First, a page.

Pathhead Evangelical Union (EU) Congregational Church had a Memorial tablet made by sculptor, Mr Murdoch. It had 16 names inscribed on it, including Lance-Cpl Robert A Dunsire VC. The Memorial was unveiled on 4 July 1920 by Mrs Bowman, eldest member of the congregation. The Pathhead Church was to unite with Kirkcaldy West End Congregational Church on 24 September 2017 in one building on Kirkcaldy High Street.

Church memorial

Image Courtesy of Revd Kevin Flett, Minister, Kirkcaldy Congregational Church

The newly opened Methil Parish Church dedicated their Congregational War Memorial on 31 January 1926. The dedication ceremony was performed by the Very Reverend Dr George Milligan, Professor of Divinity at Glasgow. The Memorial takes the form of six glass-stained windows situated in the transepts of the church. Slightly later a bronze tablet that displayed the Roll of Honour was unveiled. Robert’s name is inscribed on the bronze tablet as Lance.Cpl. Rbt. A Dunsire VC RS. Methil Parish Church remained on its original site when it united with Innerleven East Church to form Wellesley Parish Church of Scotland with a service of Union on 28 June 2012.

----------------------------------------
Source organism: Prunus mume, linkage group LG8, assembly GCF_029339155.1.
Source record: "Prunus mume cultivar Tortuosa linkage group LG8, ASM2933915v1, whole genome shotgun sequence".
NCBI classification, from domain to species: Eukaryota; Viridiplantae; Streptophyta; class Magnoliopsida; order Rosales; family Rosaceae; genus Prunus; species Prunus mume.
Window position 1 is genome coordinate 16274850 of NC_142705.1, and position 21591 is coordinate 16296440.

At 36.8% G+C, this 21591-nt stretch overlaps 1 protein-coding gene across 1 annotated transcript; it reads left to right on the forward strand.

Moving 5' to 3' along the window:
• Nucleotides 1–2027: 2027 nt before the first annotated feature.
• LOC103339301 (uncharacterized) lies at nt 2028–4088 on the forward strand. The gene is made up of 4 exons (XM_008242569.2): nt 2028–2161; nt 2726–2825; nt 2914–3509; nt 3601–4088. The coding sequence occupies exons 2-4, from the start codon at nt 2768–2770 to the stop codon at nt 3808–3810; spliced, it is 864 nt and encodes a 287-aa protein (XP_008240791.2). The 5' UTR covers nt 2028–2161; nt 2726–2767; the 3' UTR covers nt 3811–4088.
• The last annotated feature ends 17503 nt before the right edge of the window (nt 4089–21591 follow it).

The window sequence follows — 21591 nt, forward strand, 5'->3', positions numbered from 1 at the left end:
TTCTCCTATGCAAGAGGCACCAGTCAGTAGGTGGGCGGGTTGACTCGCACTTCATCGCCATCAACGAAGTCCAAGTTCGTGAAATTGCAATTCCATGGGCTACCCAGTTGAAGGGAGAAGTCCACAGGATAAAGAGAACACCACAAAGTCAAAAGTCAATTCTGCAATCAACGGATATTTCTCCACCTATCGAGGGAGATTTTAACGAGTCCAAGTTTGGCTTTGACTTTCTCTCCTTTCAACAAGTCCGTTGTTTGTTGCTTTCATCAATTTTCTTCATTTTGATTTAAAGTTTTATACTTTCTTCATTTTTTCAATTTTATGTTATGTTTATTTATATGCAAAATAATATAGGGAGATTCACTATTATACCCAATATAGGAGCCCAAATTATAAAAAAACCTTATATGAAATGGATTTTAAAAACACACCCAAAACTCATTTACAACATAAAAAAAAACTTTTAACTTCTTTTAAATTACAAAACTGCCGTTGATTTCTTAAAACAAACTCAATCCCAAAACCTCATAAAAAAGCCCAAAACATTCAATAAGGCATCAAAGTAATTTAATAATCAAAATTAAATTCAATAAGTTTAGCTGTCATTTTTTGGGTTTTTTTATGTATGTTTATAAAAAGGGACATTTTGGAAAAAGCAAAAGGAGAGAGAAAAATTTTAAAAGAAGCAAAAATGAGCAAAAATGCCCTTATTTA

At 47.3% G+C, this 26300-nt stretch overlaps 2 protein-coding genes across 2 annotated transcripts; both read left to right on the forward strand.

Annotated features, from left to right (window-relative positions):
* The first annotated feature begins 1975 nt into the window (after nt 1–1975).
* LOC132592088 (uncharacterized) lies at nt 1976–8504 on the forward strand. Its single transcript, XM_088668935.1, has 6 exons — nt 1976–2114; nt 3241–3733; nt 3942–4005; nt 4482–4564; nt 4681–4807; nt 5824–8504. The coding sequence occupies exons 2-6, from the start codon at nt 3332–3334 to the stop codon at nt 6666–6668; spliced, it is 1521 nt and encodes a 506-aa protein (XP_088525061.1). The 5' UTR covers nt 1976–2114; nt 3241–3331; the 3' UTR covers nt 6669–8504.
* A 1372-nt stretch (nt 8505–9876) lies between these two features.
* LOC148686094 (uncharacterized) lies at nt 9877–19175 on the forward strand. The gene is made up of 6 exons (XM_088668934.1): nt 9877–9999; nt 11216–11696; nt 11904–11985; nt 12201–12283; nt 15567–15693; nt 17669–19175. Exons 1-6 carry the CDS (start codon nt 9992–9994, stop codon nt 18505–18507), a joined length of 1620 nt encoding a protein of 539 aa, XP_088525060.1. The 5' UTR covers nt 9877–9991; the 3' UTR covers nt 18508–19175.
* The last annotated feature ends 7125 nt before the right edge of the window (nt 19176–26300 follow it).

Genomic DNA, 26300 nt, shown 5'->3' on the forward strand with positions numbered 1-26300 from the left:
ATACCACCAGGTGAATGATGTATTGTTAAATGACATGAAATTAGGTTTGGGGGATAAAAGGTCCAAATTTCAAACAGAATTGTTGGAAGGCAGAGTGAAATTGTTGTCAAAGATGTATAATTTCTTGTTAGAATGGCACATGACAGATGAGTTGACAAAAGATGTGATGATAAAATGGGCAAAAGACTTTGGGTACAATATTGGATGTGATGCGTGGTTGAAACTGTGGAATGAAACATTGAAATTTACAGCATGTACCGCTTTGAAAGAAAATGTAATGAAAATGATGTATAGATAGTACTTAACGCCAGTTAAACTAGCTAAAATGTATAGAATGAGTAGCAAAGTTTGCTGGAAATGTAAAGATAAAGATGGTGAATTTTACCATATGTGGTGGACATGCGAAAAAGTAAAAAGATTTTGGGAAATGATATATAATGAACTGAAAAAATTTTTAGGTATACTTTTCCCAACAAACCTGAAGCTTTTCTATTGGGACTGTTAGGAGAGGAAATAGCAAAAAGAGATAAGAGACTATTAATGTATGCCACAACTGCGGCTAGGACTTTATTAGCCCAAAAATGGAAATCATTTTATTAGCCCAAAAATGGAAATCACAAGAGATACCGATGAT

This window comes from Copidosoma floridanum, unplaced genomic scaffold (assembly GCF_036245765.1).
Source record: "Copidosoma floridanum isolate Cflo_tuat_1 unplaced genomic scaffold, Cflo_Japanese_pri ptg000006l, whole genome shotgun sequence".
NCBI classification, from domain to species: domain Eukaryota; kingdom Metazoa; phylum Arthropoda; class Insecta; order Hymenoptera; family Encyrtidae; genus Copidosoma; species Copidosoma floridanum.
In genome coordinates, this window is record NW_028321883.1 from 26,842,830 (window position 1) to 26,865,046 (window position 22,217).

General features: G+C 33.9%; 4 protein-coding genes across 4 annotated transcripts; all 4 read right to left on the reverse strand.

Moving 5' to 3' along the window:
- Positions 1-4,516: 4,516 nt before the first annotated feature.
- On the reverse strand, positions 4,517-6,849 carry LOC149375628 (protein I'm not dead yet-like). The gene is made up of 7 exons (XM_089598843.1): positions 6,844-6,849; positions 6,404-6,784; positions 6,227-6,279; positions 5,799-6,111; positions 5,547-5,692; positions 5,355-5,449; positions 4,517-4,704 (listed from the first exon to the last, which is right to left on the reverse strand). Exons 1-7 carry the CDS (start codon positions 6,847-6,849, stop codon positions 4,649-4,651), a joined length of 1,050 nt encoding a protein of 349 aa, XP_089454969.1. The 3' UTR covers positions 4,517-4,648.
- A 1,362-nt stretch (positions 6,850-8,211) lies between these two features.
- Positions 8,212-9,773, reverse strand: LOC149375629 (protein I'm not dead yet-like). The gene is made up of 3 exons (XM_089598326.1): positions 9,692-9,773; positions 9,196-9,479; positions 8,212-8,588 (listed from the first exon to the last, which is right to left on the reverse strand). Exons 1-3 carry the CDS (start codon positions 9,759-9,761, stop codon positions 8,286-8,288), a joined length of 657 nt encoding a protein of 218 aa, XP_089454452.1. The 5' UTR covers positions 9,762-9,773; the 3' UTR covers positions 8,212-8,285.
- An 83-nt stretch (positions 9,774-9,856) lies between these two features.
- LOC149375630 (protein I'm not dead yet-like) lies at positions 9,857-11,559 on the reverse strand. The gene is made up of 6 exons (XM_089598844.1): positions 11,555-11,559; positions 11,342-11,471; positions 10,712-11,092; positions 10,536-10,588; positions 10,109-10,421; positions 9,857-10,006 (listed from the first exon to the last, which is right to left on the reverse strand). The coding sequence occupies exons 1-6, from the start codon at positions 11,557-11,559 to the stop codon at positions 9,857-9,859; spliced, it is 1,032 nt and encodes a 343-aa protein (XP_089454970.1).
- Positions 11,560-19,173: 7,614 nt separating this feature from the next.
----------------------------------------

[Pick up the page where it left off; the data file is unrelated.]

In the case of Robert there is a further permanent reminder in the town of Kirkcaldy where he was made a Freeman. He had a street named after him, though the journey took a bit longer than originally planned. A proposal to name a street after Robert in Kirkcaldy, in May 1935, did not succeed. Instead, the decision was made to name the street after a local councillor, who was seen as more worthy of recognition because of his work in Ward Three.

However, the situation was to change when, in October 1935, the proposal by Councillor Dall was agreed and the name of Dunsire Street appeared in Kirkcaldy.

dunsire street sign

An extension to the street in Overton in July 1945 ensured that Robert would be remembered for many decades to come with more tenants coming into the street. He would have appreciated this use of his name.